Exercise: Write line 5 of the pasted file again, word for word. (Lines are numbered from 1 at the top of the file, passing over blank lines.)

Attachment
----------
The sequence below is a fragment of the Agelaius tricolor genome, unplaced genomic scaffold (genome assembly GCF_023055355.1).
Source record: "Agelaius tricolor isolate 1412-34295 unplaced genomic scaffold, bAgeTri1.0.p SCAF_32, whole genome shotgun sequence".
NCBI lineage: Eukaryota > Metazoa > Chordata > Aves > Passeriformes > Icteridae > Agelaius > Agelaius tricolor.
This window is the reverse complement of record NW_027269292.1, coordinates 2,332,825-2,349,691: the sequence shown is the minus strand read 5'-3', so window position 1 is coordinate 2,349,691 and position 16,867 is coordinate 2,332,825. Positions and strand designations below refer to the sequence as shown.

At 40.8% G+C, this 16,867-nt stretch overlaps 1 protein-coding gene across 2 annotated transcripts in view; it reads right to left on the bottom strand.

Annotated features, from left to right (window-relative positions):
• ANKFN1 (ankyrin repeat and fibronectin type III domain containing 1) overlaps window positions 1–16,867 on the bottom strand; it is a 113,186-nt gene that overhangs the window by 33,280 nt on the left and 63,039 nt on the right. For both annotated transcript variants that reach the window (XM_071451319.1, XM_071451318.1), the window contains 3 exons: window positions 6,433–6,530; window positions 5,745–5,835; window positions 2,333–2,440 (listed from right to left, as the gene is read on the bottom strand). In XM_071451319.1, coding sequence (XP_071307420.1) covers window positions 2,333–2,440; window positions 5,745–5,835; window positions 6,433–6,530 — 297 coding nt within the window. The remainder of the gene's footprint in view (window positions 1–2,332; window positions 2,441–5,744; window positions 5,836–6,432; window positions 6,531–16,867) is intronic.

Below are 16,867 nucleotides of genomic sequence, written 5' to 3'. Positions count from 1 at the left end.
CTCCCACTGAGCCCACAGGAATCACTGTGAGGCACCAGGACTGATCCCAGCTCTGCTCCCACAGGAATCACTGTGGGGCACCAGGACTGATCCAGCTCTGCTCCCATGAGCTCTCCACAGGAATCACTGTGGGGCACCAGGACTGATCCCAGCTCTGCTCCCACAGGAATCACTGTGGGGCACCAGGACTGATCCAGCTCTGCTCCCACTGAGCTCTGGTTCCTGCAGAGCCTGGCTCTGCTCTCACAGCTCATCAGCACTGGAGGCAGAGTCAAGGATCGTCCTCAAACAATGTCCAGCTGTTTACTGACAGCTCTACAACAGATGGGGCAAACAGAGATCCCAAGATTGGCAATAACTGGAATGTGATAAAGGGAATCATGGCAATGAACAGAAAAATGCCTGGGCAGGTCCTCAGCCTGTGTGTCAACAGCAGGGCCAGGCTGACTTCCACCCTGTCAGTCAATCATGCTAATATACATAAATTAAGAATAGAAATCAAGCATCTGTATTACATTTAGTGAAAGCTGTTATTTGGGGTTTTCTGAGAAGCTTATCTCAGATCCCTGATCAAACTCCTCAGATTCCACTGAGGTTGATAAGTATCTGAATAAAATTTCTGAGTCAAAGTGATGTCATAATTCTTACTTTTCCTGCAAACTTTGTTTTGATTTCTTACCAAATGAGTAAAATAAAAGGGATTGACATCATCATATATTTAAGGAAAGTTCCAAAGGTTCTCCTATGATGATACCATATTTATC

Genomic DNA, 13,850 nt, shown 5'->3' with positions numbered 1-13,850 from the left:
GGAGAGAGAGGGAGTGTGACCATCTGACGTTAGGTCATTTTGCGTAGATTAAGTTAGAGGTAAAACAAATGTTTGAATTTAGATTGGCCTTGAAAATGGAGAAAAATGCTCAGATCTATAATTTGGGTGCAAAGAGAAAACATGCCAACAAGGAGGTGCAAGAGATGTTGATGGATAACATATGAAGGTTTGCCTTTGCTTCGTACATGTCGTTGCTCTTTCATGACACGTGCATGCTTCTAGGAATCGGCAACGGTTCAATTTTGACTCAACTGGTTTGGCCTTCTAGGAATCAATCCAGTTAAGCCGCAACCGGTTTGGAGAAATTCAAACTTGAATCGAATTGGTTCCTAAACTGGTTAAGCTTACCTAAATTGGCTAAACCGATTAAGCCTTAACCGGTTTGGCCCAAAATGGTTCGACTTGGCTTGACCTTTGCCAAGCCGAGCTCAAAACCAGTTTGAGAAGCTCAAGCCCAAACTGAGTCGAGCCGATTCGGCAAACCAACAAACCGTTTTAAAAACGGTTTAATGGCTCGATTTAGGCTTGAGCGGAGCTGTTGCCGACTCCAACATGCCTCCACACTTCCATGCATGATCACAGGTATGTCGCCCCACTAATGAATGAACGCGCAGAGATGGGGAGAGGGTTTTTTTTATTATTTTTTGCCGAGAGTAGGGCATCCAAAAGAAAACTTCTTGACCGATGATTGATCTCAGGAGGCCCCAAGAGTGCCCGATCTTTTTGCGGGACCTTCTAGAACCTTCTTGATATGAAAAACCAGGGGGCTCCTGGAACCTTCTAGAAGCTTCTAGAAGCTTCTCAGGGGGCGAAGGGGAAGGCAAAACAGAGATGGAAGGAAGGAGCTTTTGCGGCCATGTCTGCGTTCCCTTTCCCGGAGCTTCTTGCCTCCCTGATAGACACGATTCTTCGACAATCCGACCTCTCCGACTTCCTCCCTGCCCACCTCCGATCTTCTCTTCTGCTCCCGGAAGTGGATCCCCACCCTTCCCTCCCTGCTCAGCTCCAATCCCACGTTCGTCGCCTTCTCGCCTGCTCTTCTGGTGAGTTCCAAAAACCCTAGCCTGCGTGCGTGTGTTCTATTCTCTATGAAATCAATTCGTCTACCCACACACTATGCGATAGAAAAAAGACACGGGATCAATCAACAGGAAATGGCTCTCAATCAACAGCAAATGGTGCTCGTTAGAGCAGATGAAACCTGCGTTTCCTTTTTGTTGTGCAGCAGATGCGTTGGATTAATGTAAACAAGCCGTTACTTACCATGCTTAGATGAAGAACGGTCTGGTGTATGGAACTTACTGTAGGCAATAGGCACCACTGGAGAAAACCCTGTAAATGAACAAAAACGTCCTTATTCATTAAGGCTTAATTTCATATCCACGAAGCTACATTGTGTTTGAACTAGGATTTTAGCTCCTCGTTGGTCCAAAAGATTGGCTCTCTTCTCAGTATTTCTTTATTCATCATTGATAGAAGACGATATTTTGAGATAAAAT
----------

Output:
At 40.8% G+C, this 16,867-nt stretch overlaps 1 protein-coding gene across 2 annotated transcripts in view; it reads right to left on the bottom strand.